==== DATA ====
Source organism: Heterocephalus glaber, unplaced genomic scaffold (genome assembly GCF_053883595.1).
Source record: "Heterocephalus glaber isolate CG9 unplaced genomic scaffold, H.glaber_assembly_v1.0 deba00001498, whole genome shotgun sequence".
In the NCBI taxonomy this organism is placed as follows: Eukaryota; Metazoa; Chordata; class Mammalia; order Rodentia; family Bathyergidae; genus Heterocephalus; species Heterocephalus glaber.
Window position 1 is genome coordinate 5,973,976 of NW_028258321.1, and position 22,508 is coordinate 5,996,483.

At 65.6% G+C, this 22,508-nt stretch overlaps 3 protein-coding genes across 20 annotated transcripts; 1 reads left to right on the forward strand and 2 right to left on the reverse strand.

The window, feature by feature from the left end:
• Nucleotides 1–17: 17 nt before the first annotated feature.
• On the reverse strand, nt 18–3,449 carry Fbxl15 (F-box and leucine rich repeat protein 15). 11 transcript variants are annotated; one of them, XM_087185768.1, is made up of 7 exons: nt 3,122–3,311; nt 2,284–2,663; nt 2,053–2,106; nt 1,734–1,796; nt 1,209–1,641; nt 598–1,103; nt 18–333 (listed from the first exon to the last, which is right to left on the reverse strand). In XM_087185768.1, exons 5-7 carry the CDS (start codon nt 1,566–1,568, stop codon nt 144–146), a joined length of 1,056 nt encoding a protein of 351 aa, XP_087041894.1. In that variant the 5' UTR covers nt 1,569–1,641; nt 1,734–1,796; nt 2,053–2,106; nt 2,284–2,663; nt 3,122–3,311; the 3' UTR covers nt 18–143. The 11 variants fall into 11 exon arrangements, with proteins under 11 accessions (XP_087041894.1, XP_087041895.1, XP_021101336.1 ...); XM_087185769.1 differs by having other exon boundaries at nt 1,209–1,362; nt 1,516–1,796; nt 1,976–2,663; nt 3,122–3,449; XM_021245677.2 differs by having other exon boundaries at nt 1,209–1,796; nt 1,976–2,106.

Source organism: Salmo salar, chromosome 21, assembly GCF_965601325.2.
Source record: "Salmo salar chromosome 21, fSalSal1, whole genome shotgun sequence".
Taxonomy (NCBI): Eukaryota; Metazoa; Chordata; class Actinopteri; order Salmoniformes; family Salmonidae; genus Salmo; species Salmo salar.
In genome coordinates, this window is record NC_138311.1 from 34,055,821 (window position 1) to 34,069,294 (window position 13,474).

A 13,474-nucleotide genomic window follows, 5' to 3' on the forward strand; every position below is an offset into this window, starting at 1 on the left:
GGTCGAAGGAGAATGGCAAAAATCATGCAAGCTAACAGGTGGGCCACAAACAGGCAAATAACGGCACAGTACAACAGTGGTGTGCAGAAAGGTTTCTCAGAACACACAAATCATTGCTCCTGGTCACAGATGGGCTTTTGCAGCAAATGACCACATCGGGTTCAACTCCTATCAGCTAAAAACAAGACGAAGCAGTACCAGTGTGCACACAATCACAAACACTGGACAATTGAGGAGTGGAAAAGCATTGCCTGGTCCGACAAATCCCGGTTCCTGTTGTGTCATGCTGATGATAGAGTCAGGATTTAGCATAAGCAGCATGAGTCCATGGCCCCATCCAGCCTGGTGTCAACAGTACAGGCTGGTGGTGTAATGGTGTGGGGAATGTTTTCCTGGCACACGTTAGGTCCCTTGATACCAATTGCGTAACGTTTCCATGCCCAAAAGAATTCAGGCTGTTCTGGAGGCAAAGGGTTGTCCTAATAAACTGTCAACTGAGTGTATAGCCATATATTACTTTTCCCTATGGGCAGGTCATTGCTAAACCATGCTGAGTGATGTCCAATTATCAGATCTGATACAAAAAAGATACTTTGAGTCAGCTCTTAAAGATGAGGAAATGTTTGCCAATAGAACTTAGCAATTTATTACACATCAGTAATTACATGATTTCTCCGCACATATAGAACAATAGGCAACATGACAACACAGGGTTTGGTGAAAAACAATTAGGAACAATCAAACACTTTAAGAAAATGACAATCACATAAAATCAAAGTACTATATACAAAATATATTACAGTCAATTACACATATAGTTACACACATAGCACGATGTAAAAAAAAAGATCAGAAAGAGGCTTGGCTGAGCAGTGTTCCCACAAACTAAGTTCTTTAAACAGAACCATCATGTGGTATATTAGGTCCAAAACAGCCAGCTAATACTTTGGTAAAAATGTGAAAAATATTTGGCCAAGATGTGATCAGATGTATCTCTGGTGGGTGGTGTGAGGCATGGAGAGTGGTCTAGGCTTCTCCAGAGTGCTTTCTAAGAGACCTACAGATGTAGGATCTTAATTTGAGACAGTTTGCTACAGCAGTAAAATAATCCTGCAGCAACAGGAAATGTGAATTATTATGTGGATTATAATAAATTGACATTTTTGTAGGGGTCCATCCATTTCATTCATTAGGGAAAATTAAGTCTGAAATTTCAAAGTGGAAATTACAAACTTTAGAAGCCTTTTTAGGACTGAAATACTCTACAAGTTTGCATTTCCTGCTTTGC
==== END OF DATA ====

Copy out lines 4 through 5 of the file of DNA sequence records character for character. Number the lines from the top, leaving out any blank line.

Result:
Window position 1 is genome coordinate 5,973,976 of NW_028258321.1, and position 22,508 is coordinate 5,996,483.

At 65.6% G+C, this 22,508-nt stretch overlaps 3 protein-coding genes across 20 annotated transcripts; 1 reads left to right on the forward strand and 2 right to left on the reverse strand.